In fact, the Bazaruto Archipelago offers some of the best diving in the world. The dive sites are never over crowded l. The water is crystal clear and there are protected coral reefs buzzing with hump back whales, dolphins, hump back sharks, spotted eagle rays, manta, turtles and more
Ponta d’Ouro Bay located in the Southern part of Mozambique. There is a small village but filled with tourist camps. It is very popular with fishermen and beach holidayers and surfers. Apparently, the Ponto has perfect waves.
Like other spots in Mozambique, the diving experience is awesome here. Underwater there are more coral reefs making beautiful patterns with a flow of colourful fish that pass through.
Mainly you’ll want to go there for the experience of swimming with dolphins. This is where the group is that does snorkelling trips out to swim with the dolphins.
Those that conduct dolphin tours are passionate about conservation. They will inform you how dolphins are threatened and you gain marine conservation insight while having incredible experiences.
You have to drive into Ponta with a 4 x 4, no other way. It stays parked in the safe parking at Kosi Bay where many people leave their cars.
Although most people go for the beaches, there is some beautiful old architecture in Mozambique.
The urban area’s quite small and concentrated with wide avenues, old trees and Mediterranean style architecture. It is an attractive capital city in Africa with an active vibe with cafes and supermarkets.
Cuisine Culture and where to Stay
Maputo is the important harbour, it is 90 kilometres from the South African border. There’s a wide range of accommodation, from the mega-luxury to bed and breakfasts and backpacking lodges.
Cuisine mainly includes seafood. And the mix of cooking styles in the Portuguese style with lots of seafood. They have maize-meal, rice and millet dishes with hot stews – typical of the African diet. Curries are a favourite named, ‘Caril’.
So if it’s exotic, cultural stuff you want, this is a place to visit. It’s a magic mix of old Portuguese and old Muslim architecture. Basically, it’s divided into two halves. There’s the old Stone Town in the North and Reed Town in the South.
If you are planning a trip to Mozambique, please be a responsible tourist. Don’t drive on the beach. It is illegal and it destroys natural habitats. Dunes were destroyed as a result of driving that was irresponsible. Do not litter. If you are camping, bring along some bin bags and dispose of the rubbish in a proper way.
Don’t buy shells, corals, juvenile or reef fish. If you dive, do not touch or grab marine life. Some species are very friendly, but if you touch them or feed them you can change their behaviour.
And remember, the coral reefs are precious. Holding onto the reef, hitting it or swiping fins over it kills the coral. It won’t just grow back! Global tourism is a key threat to ecologically sensitive areas. So let’s protect our beautiful places.
Be the responsible tourist and make a difference! Join in and exploremotherlandafrica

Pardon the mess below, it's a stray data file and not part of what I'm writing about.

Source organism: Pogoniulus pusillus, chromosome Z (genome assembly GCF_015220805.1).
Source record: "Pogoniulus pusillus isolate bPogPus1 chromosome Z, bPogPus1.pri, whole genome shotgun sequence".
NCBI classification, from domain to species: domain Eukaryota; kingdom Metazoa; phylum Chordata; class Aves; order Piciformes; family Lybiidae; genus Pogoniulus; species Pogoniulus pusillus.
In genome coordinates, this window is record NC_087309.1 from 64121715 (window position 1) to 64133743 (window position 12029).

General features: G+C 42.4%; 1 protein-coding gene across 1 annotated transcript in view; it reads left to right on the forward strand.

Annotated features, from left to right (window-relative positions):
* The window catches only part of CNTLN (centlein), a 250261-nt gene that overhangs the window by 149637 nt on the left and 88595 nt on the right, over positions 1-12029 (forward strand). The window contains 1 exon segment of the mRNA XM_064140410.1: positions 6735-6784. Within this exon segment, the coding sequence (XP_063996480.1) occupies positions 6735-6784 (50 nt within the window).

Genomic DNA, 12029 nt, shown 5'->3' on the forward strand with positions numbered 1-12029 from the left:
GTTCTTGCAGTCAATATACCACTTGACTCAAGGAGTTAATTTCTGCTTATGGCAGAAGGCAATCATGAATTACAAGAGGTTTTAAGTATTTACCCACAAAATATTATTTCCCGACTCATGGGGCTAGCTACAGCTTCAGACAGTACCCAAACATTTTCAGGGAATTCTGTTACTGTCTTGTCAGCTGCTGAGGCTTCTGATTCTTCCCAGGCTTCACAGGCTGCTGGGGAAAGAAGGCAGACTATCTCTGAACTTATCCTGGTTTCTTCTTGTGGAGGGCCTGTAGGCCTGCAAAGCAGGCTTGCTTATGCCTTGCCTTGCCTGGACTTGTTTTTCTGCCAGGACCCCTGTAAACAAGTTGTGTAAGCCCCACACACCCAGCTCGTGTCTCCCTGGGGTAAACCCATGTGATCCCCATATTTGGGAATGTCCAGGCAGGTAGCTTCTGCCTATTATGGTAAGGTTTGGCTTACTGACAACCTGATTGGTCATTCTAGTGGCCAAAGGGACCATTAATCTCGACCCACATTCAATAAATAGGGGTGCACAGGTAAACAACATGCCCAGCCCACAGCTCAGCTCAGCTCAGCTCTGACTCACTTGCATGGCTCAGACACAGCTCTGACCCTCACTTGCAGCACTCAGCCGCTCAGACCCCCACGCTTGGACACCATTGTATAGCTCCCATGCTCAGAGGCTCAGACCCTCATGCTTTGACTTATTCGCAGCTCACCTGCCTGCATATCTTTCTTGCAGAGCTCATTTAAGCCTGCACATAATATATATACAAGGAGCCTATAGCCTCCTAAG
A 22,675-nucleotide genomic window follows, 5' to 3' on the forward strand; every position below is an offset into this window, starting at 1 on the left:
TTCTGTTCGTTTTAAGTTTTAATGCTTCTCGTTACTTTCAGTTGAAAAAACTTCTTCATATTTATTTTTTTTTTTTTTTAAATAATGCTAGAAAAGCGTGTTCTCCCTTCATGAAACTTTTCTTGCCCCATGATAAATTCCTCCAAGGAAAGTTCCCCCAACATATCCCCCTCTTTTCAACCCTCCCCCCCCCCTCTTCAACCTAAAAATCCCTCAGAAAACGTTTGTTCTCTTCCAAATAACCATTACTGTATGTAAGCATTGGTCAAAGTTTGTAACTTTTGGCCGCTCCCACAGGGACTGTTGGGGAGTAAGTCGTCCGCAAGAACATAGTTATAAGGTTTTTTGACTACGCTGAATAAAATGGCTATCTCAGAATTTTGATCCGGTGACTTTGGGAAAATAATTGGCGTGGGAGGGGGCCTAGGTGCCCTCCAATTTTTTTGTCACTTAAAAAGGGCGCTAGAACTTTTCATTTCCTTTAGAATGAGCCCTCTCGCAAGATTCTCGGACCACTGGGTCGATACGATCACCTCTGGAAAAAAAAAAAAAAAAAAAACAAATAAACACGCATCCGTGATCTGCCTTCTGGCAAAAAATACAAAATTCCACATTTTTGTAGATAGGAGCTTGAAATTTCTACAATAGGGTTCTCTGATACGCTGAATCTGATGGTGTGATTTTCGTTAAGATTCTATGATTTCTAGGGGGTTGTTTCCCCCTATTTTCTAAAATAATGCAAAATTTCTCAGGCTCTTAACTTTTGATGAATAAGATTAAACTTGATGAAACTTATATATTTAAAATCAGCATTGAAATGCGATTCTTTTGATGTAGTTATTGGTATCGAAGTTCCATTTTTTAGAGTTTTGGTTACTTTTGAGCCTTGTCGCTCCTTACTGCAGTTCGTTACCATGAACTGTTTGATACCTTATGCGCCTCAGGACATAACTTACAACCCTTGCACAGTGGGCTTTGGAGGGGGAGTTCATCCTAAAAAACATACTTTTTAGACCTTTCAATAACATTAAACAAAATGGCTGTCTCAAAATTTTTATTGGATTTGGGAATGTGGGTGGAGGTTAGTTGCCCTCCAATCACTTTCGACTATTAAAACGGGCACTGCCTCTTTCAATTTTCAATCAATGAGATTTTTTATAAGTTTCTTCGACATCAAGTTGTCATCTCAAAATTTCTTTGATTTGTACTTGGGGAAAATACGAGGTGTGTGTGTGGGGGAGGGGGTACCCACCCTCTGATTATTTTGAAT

Mzuzu is the capital of the northern region. The famous Livingstonia Mission and its museum is close.
900 m above Lake Malawi there are views of incredible beauty across the lake to Tanzania. Livingstonia is a mission settlement dating from 1894 and established by Robert Laws a disciple of David Livingstone.
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The Old Stone House, which was the home of the Laws family, is now a resthouse and museum.
Explore Lilongwe, Malawi’s capital. Alongside the traditional Old Town, with its markets, is the modern city and seat of government with its imaginative architecture in a garden setting.
Blantyre, is the commercial capital of Malawi as well as the largest town. It was established at the end of 19th century. It is really two towns: Blantyre and Limbe, joined by a development corridor. The city was originated by David Livingstone’s Scottish missionaries. It’s named after Livingstone’s birthplace in Scotland.
Blantyre has many historical buildings including, Old Boma, the original town hall. The Mandala House , built in 1882 was the African Lakes Company headquarters. It was the first two-storey building in Malawi and is believed to be the country’s oldest house. The most impressive are the tow churches, All Angels an St Michael . These were with no formal architecture, construction o brick-making training
You’ll find the Thyolo (pronounced Cho’lo) tea estates between Blantyre and Mount Mulanje. Tea has been grown here since 1908 and the primly trimmed bushes (strictly trees) make the whole area look like a neatly kept but vast garden.
Nkhotakota, on the central lakeshore, is one of Africa’s oldest market towns and was once a centre of the slave trade. Or else there Nkhata Bay, a busy port and market and a favourite shop and stop place.
Everything is Malawi is handmade. There’s no factory production of curios. So have a look for woodcarvings, wood and cane furniture, soapstone carvings, decorated wooden articles, colourful textiles, pottery, beadwork, cane and raffia. The standard of woodcarving is one of the highest in Africa. The Mua Mission, south of Salima, where carvers are trained, has an excellent shop. Traditional musical instruments are also sold throughout Malawi.